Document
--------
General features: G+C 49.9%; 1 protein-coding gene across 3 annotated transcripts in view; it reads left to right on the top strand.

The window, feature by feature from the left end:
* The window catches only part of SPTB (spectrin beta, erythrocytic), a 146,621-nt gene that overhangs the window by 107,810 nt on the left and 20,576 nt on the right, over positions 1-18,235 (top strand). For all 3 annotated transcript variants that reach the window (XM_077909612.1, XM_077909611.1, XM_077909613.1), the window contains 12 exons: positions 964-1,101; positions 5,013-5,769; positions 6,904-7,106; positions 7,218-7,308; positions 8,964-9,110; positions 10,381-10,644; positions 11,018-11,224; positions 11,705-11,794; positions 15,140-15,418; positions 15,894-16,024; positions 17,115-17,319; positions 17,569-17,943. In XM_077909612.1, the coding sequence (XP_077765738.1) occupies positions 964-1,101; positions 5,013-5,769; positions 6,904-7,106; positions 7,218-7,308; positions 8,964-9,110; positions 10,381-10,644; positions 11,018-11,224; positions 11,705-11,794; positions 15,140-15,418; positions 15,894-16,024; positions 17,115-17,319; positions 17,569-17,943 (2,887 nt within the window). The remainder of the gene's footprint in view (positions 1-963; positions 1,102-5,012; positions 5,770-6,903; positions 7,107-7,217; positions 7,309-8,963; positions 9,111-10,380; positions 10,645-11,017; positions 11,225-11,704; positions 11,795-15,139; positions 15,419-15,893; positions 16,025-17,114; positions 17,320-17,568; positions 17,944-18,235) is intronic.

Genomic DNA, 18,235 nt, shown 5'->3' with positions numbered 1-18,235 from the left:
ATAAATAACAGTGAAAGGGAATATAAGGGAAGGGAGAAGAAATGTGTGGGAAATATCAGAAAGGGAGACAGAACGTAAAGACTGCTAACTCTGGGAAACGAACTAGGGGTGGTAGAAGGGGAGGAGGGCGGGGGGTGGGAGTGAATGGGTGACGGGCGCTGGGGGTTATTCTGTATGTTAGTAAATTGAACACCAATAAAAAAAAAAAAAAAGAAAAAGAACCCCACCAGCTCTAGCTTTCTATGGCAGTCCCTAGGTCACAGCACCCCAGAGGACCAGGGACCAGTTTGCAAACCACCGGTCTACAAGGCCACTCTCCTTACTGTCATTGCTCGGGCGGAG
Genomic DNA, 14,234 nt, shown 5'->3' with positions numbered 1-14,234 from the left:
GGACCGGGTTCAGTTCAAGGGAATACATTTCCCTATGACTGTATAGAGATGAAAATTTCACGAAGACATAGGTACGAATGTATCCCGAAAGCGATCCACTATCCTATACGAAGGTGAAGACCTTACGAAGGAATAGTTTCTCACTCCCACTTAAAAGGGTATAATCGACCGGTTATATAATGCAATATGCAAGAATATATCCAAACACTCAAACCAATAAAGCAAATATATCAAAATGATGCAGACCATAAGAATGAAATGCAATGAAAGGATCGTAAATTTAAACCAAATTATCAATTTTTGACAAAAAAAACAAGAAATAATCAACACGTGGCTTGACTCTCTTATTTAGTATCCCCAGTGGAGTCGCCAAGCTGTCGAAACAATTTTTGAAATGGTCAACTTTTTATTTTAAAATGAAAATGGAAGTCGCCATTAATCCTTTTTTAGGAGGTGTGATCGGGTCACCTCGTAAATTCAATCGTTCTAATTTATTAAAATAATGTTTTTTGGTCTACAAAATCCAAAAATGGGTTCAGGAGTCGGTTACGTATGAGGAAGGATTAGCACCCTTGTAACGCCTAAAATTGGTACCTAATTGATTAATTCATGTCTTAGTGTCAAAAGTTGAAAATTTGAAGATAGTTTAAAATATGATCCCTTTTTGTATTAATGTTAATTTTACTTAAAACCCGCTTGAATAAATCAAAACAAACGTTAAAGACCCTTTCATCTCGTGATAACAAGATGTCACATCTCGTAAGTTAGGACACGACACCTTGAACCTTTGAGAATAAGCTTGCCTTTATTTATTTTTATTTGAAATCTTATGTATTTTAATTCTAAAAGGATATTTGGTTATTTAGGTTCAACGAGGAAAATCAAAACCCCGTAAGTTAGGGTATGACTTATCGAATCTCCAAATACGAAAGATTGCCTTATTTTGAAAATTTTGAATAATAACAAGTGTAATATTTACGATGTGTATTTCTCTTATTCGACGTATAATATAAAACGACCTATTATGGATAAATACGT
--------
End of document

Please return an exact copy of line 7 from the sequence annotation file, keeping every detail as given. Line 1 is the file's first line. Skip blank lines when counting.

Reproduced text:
GGACCGGGTTCAGTTCAAGGGAATACATTTCCCTATGACTGTATAGAGATGAAAATTTCACGAAGACATAGGTACGAATGTATCCCGAAAGCGATCCACTATCCTATACGAAGGTGAAGACCTTACGAAGGAATAGTTTCTCACTCCCACTTAAAAGGGTATAATCGACCGGTTATATAATGCAATATGCAAGAATATATCCAAACACTCAAACCAATAAAGCAAATATATCAAAATGATGCAGACCATAAGAATGAAATGCAATGAAAGGATCGTAAATTTAAACCAAATTATCAATTTTTGACAAAAAAAACAAGAAATAATCAACACGTGGCTTGACTCTCTTATTTAGTATCCCCAGTGGAGTCGCCAAGCTGTCGAAACAATTTTTGAAATGGTCAACTTTTTATTTTAAAATGAAAATGGAAGTCGCCATTAATCCTTTTTTAGGAGGTGTGATCGGGTCACCTCGTAAATTCAATCGTTCTAATTTATTAAAATAATGTTTTTTGGTCTACAAAATCCAAAAATGGGTTCAGGAGTCGGTTACGTATGAGGAAGGATTAGCACCCTTGTAACGCCTAAAATTGGTACCTAATTGATTAATTCATGTCTTAGTGTCAAAAGTTGAAAATTTGAAGATAGTTTAAAATATGATCCCTTTTTGTATTAATGTTAATTTTACTTAAAACCCGCTTGAATAAATCAAAACAAACGTTAAAGACCCTTTCATCTCGTGATAACAAGATGTCACATCTCGTAAGTTAGGACACGACACCTTGAACCTTTGAGAATAAGCTTGCCTTTATTTATTTTTATTTGAAATCTTATGTATTTTAATTCTAAAAGGATATTTGGTTATTTAGGTTCAACGAGGAAAATCAAAACCCCGTAAGTTAGGGTATGACTTATCGAATCTCCAAATACGAAAGATTGCCTTATTTTGAAAATTTTGAATAATAACAAGTGTAATATTTACGATGTGTATTTCTCTTATTCGACGTATAATATAAAACGACCTATTATGGATAAATACGT